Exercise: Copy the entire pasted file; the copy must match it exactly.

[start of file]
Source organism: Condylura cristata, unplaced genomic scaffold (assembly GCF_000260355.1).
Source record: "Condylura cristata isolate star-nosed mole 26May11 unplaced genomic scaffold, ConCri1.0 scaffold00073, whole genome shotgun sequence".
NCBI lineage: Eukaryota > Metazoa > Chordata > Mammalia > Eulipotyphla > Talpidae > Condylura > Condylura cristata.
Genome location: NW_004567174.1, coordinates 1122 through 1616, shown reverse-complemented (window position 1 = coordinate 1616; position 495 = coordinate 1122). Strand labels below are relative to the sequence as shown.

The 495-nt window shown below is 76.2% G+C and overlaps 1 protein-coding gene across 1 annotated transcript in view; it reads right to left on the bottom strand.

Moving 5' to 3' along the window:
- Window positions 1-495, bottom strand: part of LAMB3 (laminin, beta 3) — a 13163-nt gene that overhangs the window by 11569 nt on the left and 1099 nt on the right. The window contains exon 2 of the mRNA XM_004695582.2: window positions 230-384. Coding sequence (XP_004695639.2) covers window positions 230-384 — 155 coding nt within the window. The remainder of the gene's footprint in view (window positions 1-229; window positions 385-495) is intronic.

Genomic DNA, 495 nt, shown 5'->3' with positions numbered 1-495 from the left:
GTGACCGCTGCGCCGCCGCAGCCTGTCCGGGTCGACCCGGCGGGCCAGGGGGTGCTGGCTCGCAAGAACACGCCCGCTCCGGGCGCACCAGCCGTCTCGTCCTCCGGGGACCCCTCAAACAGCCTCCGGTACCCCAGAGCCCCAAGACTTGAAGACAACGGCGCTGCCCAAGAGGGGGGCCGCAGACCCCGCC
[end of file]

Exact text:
Source organism: Condylura cristata, unplaced genomic scaffold (assembly GCF_000260355.1).
Source record: "Condylura cristata isolate star-nosed mole 26May11 unplaced genomic scaffold, ConCri1.0 scaffold00073, whole genome shotgun sequence".
NCBI lineage: Eukaryota > Metazoa > Chordata > Mammalia > Eulipotyphla > Talpidae > Condylura > Condylura cristata.
Genome location: NW_004567174.1, coordinates 1122 through 1616, shown reverse-complemented (window position 1 = coordinate 1616; position 495 = coordinate 1122). Strand labels below are relative to the sequence as shown.

The 495-nt window shown below is 76.2% G+C and overlaps 1 protein-coding gene across 1 annotated transcript in view; it reads right to left on the bottom strand.

Moving 5' to 3' along the window:
- Window positions 1-495, bottom strand: part of LAMB3 (laminin, beta 3) — a 13163-nt gene that overhangs the window by 11569 nt on the left and 1099 nt on the right. The window contains exon 2 of the mRNA XM_004695582.2: window positions 230-384. Coding sequence (XP_004695639.2) covers window positions 230-384 — 155 coding nt within the window. The remainder of the gene's footprint in view (window positions 1-229; window positions 385-495) is intronic.

Genomic DNA, 495 nt, shown 5'->3' with positions numbered 1-495 from the left:
GTGACCGCTGCGCCGCCGCAGCCTGTCCGGGTCGACCCGGCGGGCCAGGGGGTGCTGGCTCGCAAGAACACGCCCGCTCCGGGCGCACCAGCCGTCTCGTCCTCCGGGGACCCCTCAAACAGCCTCCGGTACCCCAGAGCCCCAAGACTTGAAGACAACGGCGCTGCCCAAGAGGGGGGCCGCAGACCCCGCC